As always, I’d love to hear from you. About places you find beautiful, books you find helpful, recipes that have kept you going, indoor exercise routines for someone scared of snow…
You’ll want these, Glen says, and hands me a pair of hip-high boots. I try them on. Too big? I nod. He gives me a pair of wool socks, and I try again. Better. He flashes a smile. Welcome to Waldoboro, girl.
We stand on the asphalt, looking out to the river. Not yet, he says. He watches the sand bars, waiting for the mud and grass to disappear into the water. It will take ten minutes for the Medomak to swell sufficiently for our boat to cross into Flanders Cove, a nook of soft sludge where we’ll spend the morning digging for clams.
Glen is the most famous clammer in Waldoboro. Maybe all of Maine. Not because, with a heap of dirty blonde curls crammed under a pirate-style bandana, he’s hard to miss. It’s because he’s been at it longer than most, ever since high school, when he needed pocket money and tried his hand at digging. Now he’s de-facto spokesperson for Maine’s mid coast shellfish industry. He’s loud. Annoying. Willing to start a fight. Not a lot of guys would do that, Glen says. Clammers are misfits, generally antisocial. That’s why they’re drawn to the work — it’s a solo enterprise. But someone has to speak for them.
I have driven up from Boston because I’ve seen the numbers. There were six thousand clammers in Maine when Glen started in the 1980s. They number 1,400 today. The clam population is down. The prices are down. The future of clamming seems grim.
There are a few theories about the declining clam population. First, the Gulf of Maine is one of the fastest warming bodies of water on the planet. The green crab, one of the steamer clam’s major predators, thrives in this warming water. But Glen, a climate change skeptic, is a proponent of the other theory — that pollution has more to do with the declining clam population. In 2008, the town of Waldoboro shut down all the clam flats along the Medomak for half a year because of heavy rains and runoff, keeping the town’s clammers out of work.
Like everyone who does this work full time, Glen’s days depend on the tides for nine months out of the year, between March and December. There are usually two low tides per day, one in the morning and one in the afternoon. Glen aims to dig two hours before and after each low tide. The timing is precise. Show up late to the launch site and you’ve missed a day’s earnings; the tide will be too low for the boat to pass. Likewise, if you miss the tide coming back in, you’ll be stuck at the cove for hours, boat marooned in the mud. Believe me, I’ve done it, he says. That’s how he knows the river: education by experience. He knows every crag, every rock, every sand bar. I’ve run into them all, Glen grins, gesturing at his small motor boat.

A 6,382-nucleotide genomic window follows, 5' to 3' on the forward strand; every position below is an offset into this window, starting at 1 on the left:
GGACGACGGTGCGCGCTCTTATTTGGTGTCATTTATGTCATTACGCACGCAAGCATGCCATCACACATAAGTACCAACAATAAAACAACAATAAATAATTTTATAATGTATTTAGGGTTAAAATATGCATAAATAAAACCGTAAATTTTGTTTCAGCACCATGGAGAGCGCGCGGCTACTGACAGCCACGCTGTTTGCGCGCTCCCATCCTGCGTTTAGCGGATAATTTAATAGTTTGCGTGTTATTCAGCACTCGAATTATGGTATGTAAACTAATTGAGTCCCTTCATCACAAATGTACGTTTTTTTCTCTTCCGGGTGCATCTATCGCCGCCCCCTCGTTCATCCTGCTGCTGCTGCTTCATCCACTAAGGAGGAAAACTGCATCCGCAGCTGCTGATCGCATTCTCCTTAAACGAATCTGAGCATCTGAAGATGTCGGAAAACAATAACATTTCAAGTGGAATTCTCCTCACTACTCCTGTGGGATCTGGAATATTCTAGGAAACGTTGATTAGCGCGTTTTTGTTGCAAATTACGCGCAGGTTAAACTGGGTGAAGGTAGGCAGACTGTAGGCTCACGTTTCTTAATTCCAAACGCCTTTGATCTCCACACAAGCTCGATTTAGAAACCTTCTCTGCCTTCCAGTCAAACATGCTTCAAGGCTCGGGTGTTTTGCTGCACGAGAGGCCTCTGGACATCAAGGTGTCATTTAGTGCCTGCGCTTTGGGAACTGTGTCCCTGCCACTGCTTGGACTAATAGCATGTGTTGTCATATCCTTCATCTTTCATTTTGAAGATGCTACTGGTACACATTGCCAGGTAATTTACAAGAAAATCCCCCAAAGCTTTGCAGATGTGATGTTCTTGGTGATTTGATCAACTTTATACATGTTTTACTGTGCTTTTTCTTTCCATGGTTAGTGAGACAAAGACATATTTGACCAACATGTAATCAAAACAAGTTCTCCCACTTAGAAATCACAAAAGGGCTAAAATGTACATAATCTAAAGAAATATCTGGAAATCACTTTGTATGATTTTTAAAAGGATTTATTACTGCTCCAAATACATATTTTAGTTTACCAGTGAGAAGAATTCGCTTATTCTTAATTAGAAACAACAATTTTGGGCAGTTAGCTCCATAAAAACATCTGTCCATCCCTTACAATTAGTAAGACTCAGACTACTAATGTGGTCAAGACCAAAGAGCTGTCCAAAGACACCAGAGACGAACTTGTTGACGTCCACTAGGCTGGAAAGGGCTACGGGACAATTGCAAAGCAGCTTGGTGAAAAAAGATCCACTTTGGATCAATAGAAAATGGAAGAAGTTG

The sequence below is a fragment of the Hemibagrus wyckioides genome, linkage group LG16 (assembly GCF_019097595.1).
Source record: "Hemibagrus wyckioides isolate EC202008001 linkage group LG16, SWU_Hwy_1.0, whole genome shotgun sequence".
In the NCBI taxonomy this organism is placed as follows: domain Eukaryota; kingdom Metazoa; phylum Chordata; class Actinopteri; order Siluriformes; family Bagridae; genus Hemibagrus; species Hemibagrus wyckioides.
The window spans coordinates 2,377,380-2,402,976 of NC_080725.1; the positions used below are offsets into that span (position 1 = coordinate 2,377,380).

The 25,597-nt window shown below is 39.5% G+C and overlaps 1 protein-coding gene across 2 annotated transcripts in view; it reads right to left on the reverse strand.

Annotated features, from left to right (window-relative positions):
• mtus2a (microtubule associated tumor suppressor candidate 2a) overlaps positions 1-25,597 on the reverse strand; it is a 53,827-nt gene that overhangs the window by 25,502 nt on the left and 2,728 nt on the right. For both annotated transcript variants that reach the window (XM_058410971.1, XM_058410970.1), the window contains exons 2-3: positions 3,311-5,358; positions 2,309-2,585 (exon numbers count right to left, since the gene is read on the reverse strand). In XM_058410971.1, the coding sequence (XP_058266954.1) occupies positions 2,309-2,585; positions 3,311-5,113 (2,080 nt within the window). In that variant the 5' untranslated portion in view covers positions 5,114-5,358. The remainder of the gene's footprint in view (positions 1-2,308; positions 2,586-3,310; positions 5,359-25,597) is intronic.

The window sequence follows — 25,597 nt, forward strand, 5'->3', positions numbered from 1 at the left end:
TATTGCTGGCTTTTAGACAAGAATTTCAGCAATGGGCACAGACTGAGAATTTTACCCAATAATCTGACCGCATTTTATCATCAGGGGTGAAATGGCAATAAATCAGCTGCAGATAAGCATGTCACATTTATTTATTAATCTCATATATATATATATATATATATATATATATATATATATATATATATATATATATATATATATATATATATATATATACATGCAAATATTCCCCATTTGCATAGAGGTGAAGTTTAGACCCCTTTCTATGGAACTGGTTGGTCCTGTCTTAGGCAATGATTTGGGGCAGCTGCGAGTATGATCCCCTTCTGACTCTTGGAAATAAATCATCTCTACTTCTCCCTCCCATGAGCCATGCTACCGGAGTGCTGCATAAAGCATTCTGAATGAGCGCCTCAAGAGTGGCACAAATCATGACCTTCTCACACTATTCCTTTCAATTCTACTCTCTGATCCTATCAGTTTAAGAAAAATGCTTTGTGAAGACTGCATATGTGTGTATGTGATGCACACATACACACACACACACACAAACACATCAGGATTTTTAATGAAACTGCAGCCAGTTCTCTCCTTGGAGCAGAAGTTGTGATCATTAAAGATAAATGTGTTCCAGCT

When the sand bars are totally submerged, Glen steps into the water. I stumble into the boat. Glen’s son Zach, a math teacher my age who digs with his father on the weekends, pushes the vessel into the river. Glen starts the motor with a sharp pull of the cord, propelling us forward toward the river’s mouth.
We glide. The river is cool and glassy, reflections of the autumn trees like watercolors on its surface. This part of the Medomak looks less like a river and more like a lake: wide, placid, surrounded by a forest of ash, pine, and oak. The water here, where the river meets the sea, is salty green, home to eels and stripers. Along the riverbed dwell lobsters and crabs. The clam’s domain is deep in the silt.
After fifteen minutes on the water, Glen eases the motor, and we drift into a misty cove. Trees insulate us from the sounds of the river, the few boaters who are out this cold morning. An eagle swoops in the grey sky above us. A crow caws from the shore. Besides its call, the air is still, the silence near total. We float in the shallow water, waiting for the tide to recede. When it does, we anchor in the mud. Underneath us are hundreds of steamer clams, buried deep. We’ll claw them out with our hands.
until next time,